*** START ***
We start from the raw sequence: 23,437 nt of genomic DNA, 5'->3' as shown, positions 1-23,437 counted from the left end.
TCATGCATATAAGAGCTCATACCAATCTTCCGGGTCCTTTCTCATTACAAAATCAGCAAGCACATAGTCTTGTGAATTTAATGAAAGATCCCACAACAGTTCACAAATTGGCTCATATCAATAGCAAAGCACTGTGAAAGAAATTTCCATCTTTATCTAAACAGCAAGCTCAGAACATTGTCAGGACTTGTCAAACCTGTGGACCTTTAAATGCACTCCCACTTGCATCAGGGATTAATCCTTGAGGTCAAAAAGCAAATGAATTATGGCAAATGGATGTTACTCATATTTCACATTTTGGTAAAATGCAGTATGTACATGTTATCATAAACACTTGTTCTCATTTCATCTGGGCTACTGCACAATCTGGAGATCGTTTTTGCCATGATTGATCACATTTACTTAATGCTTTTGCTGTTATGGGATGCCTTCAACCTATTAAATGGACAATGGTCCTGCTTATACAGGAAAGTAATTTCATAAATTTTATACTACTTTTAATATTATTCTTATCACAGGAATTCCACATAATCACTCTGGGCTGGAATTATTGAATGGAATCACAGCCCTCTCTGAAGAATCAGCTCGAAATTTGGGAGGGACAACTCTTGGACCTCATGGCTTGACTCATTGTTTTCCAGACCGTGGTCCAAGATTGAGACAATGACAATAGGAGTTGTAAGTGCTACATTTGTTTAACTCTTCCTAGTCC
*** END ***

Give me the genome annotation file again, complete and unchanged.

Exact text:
We start from the raw sequence: 23,437 nt of genomic DNA, 5'->3' as shown, positions 1-23,437 counted from the left end.
TCATGCATATAAGAGCTCATACCAATCTTCCGGGTCCTTTCTCATTACAAAATCAGCAAGCACATAGTCTTGTGAATTTAATGAAAGATCCCACAACAGTTCACAAATTGGCTCATATCAATAGCAAAGCACTGTGAAAGAAATTTCCATCTTTATCTAAACAGCAAGCTCAGAACATTGTCAGGACTTGTCAAACCTGTGGACCTTTAAATGCACTCCCACTTGCATCAGGGATTAATCCTTGAGGTCAAAAAGCAAATGAATTATGGCAAATGGATGTTACTCATATTTCACATTTTGGTAAAATGCAGTATGTACATGTTATCATAAACACTTGTTCTCATTTCATCTGGGCTACTGCACAATCTGGAGATCGTTTTTGCCATGATTGATCACATTTACTTAATGCTTTTGCTGTTATGGGATGCCTTCAACCTATTAAATGGACAATGGTCCTGCTTATACAGGAAAGTAATTTCATAAATTTTATACTACTTTTAATATTATTCTTATCACAGGAATTCCACATAATCACTCTGGGCTGGAATTATTGAATGGAATCACAGCCCTCTCTGAAGAATCAGCTCGAAATTTGGGAGGGACAACTCTTGGACCTCATGGCTTGACTCATTGTTTTCCAGACCGTGGTCCAAGATTGAGACAATGACAATAGGAGTTGTAAGTGCTACATTTGTTTAACTCTTCCTAGTCC